Sky Moves to All-Streaming Era

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Sky is further expanding its array of streaming options to better compete with Netflix and Amazon, the heart of which are plans to offer the full Sky service to consumers over IP direct to Sky Q boxes.

The pan-European pay TV giant first announced a plan to ditch the dish in 2016 with intention to launch last year. Instead, the service will launch in Italy later this year before being introduced to Austria, and finally the UK, the operator’s largest market, perhaps as late as 2019.

In a statement, Sky group chief executive Jeremy Darroch, said: “We recently launched Sky Q in Italy and will roll out the service to Germany and Austria in the next six months. We will also introduce Sky over fibre in Italy and our first all IP service in Austria, both without the need for a satellite dish.”

Sky called the move a “major development” that would reduce costs. In the long term this means saving billions of dollars on leasing bandwidth from satellite companies Eutelsat and SES.

The move is also targeting new markets including the reach of a further six million customers across Europe. Two million of those have been identified as living in dense urban areas where people can't put up dishes.

Sky principal streaming architect Jeff Webb will keynote next month's Streaming Forum in London, giving a behind-the-scenes look at the technology behind the operator's OTT efforts.

All of this is dependent on fast broadband, and to that end Sky’s latest figures for its broadband service in the UK and Ireland, to the end of December 2017 shows that fibre rollout has increased to 33% (up from 21% last year). It is estimated that it has connected just under half of its 12.9 million total retail customers.

Customers can currently use the Sky Go mobile and Now TV broadband service to watch a limited range of Sky channels without a dish, but the new offering will allow access to potentially all of its 270 channels, presumably including those in 4K, depending on broadband speeds.

Now Sky is to launch a low-cost (£14.99/ US $21) USB device that will provide access to its content including movies and live sport such as Premier League soccer plugged-in to a smart TV.

Additionally, through the device, it is catering for customers unable to access Now TV content via Wi-Fi when they are away from home with a new download service. A similar feature has proved popular with Amazon and Netflix customers.

This is timed to coincide with the European Union’s relaxing of geoblocking this summer to allow EU residents to access their paid subscriptions for online media while visiting other EU countries.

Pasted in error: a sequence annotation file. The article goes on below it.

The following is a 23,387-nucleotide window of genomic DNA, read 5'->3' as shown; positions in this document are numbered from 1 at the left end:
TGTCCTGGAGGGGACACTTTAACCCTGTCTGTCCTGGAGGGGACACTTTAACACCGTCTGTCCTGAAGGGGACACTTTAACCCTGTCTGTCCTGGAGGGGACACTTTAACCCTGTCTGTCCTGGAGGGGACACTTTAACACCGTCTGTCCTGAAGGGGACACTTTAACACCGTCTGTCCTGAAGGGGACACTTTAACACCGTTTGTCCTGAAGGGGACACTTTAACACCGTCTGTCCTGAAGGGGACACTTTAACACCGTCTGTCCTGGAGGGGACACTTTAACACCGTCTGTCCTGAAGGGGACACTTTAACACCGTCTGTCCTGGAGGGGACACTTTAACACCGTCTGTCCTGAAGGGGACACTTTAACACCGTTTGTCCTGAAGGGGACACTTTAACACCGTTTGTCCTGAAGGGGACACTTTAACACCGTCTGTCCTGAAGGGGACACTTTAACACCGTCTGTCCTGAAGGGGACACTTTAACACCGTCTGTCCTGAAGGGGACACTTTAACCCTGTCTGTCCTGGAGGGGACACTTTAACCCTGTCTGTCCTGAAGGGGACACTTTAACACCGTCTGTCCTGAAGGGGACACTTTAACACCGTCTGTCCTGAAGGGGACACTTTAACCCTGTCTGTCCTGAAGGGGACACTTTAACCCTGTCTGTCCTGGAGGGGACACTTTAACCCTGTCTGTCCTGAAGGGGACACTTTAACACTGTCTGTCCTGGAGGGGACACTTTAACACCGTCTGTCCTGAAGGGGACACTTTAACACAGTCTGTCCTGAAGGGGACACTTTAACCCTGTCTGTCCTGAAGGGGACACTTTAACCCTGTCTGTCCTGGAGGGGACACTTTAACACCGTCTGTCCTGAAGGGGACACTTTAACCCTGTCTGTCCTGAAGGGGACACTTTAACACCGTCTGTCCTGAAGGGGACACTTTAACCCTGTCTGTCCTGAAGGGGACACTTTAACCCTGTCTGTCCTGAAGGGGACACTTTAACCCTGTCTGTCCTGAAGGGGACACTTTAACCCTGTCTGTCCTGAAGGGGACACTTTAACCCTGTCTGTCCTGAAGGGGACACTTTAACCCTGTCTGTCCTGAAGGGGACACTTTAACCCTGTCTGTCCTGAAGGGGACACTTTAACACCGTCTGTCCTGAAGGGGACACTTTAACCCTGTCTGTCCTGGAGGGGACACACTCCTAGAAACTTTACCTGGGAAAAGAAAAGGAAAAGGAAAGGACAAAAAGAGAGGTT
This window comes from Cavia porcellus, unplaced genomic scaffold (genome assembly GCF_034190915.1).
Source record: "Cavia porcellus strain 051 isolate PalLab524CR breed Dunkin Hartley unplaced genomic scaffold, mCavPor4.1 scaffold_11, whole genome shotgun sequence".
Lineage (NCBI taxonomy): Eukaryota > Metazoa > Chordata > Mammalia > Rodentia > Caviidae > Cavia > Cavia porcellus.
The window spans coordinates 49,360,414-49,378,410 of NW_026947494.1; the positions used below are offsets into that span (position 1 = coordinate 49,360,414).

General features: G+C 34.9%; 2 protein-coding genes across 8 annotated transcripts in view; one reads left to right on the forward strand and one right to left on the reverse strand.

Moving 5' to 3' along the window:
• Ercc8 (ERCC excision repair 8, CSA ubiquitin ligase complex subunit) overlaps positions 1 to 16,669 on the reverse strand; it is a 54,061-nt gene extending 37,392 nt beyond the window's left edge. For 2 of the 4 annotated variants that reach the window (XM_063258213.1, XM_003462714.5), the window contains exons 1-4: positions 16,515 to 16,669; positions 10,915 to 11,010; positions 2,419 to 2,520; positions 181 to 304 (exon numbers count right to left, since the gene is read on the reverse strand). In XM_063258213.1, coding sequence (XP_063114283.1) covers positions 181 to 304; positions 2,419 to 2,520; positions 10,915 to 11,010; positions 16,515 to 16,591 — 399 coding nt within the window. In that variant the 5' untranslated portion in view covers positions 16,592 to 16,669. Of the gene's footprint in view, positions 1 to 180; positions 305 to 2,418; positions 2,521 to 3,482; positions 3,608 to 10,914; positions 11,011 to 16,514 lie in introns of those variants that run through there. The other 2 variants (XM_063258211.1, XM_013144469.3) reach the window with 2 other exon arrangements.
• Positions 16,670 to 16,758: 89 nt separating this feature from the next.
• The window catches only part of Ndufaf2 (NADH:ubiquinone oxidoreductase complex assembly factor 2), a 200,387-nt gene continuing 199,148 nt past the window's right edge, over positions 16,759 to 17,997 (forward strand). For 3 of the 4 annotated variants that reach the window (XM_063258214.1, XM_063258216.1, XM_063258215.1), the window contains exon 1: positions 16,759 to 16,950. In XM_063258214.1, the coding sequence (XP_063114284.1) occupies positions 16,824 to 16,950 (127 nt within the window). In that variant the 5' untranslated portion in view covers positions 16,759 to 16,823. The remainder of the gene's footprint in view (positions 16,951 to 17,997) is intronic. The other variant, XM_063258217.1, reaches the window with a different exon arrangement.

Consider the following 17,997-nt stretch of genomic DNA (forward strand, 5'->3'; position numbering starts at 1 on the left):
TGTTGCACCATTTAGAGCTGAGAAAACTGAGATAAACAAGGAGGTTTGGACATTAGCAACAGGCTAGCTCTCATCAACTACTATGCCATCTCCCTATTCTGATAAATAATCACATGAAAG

“If you are away at a conference or work you can plug and play TV from a hotel room,” said Gidon Katz, managing director, Now TV. “And by the summer holidays people will be able to take Now TV away with them and not worry about data charges for films.”

Customers can choose to buy day- or week-passes to watch Sky content without being locked in a monthly contract.

Sky’s ARPU in the UK and Ireland for the six months to end of December fell £1 to £46 a month, although it had stabilised the churn rate which decreased from 11.6% at the end of 2016 to 11.2%. Sky attributed this to more customers taking its premium Sky Q box.

All of this could be of more interest to US media watchers if the takeover of Fox by Disney proceeds. Rupert Murdoch controls 21st Century Fox which owns 39% of Sky.

With subscription-based streaming services become increasingly popular alternatives to traditional TV services, it is worth noting Sky rival Virgin Media’s announcement this week to upgrade all its TV and broadband customers to its next-gen set-top box V6.

The V6 offers 4K playback and comes with a 1TB hard disk. Virgin said its existing V6 customers are three times as likely to use Netflix and twice as likely to use BBC iPlayer as other Virgin box users.

In a statement, the company said it saw on-demand TV services as “partners not predators,” and that the increased power of the V6 compared to previous Virgin boxes was designed to better support such services.

Virgin Media parent Liberty Global has been amassing a series of content deals including global rights to motorsport Formula 1 and stakes in the studio Lionsgate and UK commercial broadcaster ITV, and has a long-term pact with Discovery to carry Eurosport. This week it also said it would invest more in original content, including episodic drama, for carriage on operators including Virgin Media.

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